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The developers at Square-Enix sometimes say that the title was a joke. Their studio had just enough money to make one more game and if it wasn’t a hit, it would be their last. Thus, this fantasy game was called Final Fantasy. Lucky for them, the game was a huge hit that spawned a lucrative franchise. Many other game companies who put all their eggs in one final basket aren’t so lucky. Such is the case with Dark Energy Digital, makers of Hydrophobia.
Hydrophobia was the first and only game made by the company. These unfortunate people sunk years into creating their own game engine to support the unique water-centric gameplay of the game they dreamed of making and when they finally had the right tools, they created their opus.
Hydrophobiareleased on Xbox Live to well-deserved dismal reviews. The original version had plenty of problems in terms of controls, level design and storytelling—not to mention the NPC responsible for delivering all of the exposition spoke like a Welshman having a stroke.
But, Dark Energy Digital listened to the bad reviews and feedback from players. They set about tweaking the game and put out a patch to address many of these issues, and they re-titled it, “Hydrophobia Pure.” That game didn’t too well either.
And so, the gang went back to the drawing board for a final shot at turning Hydrophobia into a great game, redesigning the levels and releasing it on the PS3 and PC as “Hydrophobia Prophecy." That game burned down, fell over, then sank into the swamp. That was the final straw for the Hydrophobia series and developer Dark Energy Digital is now out of business.
Despite the many bad reviews, Hydrophobia isn’t such a bad game, and the Hydroengine that powers it is impressive. The game is a mixture of third-person adventure and shooting with a heavy emphasis on climbing and swimming and is set in a future where humans have overpopulated the Earth. One group of visionaries have built a self-sustaining city that sails the oceans, leaving dry land to be covered in a carpet of starving people. This utopia is attacked by a group of terrorists who are out to deal with the overpopulation problem by killing off just about everyone on Earth. An inside gag for population-control advocates is that the terrorists are called “Neo-Malthusians.”
Even though the story has some intriguing ideas behind it, it isn’t well developed, bringing only a handful of characters and very little dialog outside of “go find the key” exposition. It also has an extremely abrupt ending. It isn't even a cliffhanger. It just... stops. Players control an athletic engineer named Kate who is an expert swimmer and climber and must make her way around a sinking ship by climbing, jumping and swimming through heavily damaged and flooded areas.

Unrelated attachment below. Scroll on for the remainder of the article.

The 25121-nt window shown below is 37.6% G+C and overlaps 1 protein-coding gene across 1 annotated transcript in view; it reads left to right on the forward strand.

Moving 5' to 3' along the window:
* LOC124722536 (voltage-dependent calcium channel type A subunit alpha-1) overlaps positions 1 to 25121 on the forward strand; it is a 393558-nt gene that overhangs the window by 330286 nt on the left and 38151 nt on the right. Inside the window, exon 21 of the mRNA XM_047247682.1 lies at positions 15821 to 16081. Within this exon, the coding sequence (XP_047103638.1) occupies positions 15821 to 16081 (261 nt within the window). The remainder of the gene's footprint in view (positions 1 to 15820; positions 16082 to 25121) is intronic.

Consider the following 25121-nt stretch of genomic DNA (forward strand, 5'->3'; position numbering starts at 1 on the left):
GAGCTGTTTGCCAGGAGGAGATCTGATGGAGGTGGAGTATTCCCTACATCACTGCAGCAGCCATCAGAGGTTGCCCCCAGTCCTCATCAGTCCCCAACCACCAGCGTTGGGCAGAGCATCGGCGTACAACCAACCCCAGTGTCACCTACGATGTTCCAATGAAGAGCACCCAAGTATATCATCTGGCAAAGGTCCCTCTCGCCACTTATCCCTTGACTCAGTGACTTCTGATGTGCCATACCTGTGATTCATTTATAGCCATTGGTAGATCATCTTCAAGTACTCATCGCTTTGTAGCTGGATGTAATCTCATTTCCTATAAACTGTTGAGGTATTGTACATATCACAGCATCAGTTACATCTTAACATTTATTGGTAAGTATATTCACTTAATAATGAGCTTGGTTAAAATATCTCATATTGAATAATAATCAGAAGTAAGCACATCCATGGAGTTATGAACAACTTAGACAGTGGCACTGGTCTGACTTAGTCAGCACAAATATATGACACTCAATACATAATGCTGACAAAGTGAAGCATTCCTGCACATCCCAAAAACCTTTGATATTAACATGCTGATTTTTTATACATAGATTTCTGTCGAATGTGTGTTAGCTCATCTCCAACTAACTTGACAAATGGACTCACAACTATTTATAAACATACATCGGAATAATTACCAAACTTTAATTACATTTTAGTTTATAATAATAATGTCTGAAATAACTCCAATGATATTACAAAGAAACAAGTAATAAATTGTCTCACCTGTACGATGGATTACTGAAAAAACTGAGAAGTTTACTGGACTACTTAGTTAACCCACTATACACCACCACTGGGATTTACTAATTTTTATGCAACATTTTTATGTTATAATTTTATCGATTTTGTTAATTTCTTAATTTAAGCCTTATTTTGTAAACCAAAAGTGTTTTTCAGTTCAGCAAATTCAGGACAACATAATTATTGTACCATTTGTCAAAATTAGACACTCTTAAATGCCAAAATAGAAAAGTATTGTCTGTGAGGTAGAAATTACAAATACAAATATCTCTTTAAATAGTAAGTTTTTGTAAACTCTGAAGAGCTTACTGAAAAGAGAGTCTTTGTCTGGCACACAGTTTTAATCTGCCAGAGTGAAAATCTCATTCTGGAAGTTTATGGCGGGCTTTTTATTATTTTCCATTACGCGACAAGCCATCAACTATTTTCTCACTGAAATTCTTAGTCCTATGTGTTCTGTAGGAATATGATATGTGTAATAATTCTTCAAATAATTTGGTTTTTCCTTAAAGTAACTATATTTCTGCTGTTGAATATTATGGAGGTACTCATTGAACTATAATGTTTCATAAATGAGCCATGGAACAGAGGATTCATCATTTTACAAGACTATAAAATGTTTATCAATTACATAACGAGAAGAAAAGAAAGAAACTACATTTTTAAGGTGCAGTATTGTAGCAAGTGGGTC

After the first third of this three-hour-long game Kate finally gets a gun. It’s a deliberately under-powered weapon that forces the player to fight enemies indirectly by shooting objects in the environment. This is where that fancy new game engine comes in handy. The Hydroengine uses water in nifty new ways, allowing players to shoot through glass and bulkheads so that huge waves of water come crashing down on enemies.
There are also the standard exploding barrels, but in Hydrophobia, these barrels release flaming oil that floats on the surface of the water and can be used to burn enemies that weren’t in the initial blast radius. There are also electric cables that can be shot, sending them down to electrocute enemies below. This turns out to be fairly easy because of the dirt-dumb AI controlling the bad guys. They’ll pretty much just blunder into hazards and never seem to think of shooting barrels even when Kate is standing on a pile of them.
With the interesting concept and unusual mechanics, it’s easy to see how the developers would be overly optimistic about their game, and blind to its flaws. No doubt they were sincere in their belief that with just one more refinement, Hydrophobia will become a "perfected blockbuster." Maybe they were right and it would have all come together with one more revision, but they didn’t have the opportunity to put one last egg in that basket. The IP rights are being sold off, so if the games sell well, fans might still see a sequel, even it it’s made by someone else, and the engine will most likely be used to make other games in the future.
Hydrophobia Pure is still available on Xbox Live and has been marked down to just five dollars. Hydrophobia Prophecy is likewise marked down on Steam and PSN. As budget games, they make a much more enticing offer and it only takes a few hours to suffer through the ordeal.